Developing Canada’s First Agri-Food Sustainability Index
During this session David McInnes presentation examines communicating sustainability of the Canadian agriculture production system to the general public, and roles, responsibilities and opportunities for the Canadian forage and grassland sector.
David is the principal of DMci Strategies and a strategic advisor, speaker and facilitator on change and opportunity facing the Canadian and global food system. He has initiated and is currently leading a private-public coalition of some 50 partners to develop Canada’s first agri-food sustainability index. He is a member of the Agricultural Research Institute of Ontario (ARIO), a governance committee member of the Canadian Agri-Food Sustainability Initiative (CASI), an Arrell Food Fellow with the Arrell Food Institute at the University of Guelph and an affiliate of McGill University’s Institute for Global Food Security and a global advisor for Nova Scotia Business Inc. He has also been a Senior Fellow of Canada 2020 (an Ottawa-based think tank) and a contributing editor of The Economist Intelligence Unit.
Canada can be regarded as the most trusted and sustainable food system, but we need to demonstrate this, build leadership and keep improving. This also can create value and meet global targets via an informed policy. This is a multi-phase process. We need to frame the index and outline the initial principles, identify how to align and advise and identify the right metrics and how to collect info. Next will be a pilot for this to be tried.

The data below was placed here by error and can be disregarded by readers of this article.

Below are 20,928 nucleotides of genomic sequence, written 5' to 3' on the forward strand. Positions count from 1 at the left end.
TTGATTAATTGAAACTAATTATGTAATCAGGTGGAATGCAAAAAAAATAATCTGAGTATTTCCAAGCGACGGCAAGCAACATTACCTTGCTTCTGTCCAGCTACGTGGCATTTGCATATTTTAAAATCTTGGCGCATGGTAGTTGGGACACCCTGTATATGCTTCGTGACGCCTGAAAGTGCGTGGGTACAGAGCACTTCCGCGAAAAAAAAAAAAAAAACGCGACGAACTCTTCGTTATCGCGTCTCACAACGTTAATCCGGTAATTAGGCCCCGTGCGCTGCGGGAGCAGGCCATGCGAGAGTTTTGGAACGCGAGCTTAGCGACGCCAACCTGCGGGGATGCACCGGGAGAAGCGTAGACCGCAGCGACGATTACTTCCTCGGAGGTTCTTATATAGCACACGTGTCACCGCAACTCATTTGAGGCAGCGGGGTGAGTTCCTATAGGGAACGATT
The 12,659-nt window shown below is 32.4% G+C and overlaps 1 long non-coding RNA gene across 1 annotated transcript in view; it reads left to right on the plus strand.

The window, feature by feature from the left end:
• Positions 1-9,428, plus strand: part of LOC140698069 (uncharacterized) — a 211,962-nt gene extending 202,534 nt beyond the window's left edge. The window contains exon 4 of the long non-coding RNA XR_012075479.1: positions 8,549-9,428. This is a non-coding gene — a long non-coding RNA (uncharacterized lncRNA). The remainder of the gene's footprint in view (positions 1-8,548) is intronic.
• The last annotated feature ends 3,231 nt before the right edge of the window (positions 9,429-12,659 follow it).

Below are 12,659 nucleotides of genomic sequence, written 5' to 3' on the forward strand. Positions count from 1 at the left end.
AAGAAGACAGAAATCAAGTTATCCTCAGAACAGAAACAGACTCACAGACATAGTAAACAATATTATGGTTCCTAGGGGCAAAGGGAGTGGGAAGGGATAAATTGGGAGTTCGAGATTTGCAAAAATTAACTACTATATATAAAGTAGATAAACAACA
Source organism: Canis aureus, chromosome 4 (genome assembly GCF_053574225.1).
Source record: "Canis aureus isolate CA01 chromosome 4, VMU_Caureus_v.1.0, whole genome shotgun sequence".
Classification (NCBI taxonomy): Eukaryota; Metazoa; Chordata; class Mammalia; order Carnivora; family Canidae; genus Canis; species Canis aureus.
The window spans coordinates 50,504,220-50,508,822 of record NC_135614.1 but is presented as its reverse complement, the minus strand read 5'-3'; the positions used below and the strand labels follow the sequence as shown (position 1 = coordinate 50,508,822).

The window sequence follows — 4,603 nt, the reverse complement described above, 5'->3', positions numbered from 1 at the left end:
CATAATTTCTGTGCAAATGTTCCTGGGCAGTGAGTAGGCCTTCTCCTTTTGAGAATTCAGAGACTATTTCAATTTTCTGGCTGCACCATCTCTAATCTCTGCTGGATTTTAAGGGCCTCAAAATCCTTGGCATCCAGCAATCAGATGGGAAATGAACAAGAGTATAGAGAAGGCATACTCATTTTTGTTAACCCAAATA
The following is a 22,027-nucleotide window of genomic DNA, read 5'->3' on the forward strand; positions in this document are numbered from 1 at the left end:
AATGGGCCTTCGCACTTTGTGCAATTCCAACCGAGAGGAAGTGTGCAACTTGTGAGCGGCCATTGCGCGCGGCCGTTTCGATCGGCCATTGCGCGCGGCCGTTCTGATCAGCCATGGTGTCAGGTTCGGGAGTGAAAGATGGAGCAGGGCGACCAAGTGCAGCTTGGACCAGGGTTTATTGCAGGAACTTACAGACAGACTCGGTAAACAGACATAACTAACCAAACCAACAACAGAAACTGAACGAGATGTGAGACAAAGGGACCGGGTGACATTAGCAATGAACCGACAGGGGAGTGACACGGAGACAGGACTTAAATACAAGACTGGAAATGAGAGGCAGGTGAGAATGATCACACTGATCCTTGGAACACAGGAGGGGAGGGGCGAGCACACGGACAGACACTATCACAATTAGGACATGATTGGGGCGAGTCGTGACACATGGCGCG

Farms need to get proof of sustainability to operate and compete globally. The task is to get the right metric, process, and outcomes.
Why do this?
Global agri-food is not seen as sustainable, healthy, or inclusive. There are four changes that are key to change this:
1) Trade needs to be regulated by sustainability criteria
2) Competition is based on sustainability
3) Implement benchmarking performance
4) Implement new Environmental, Social, and Governance (ESG) materiality assessment and disclosures
There will be increased opportunities for Canada if we move forward addressing these changes. We can compare with other countries highlighting new sustainable specialties. Market signals with environmental targeting have increased substantially. Sustainable sourcing is the number one target. Supply chains of food produce 89 per cent of all GHG emissions. This is an opportunity to partner for biodiversity.
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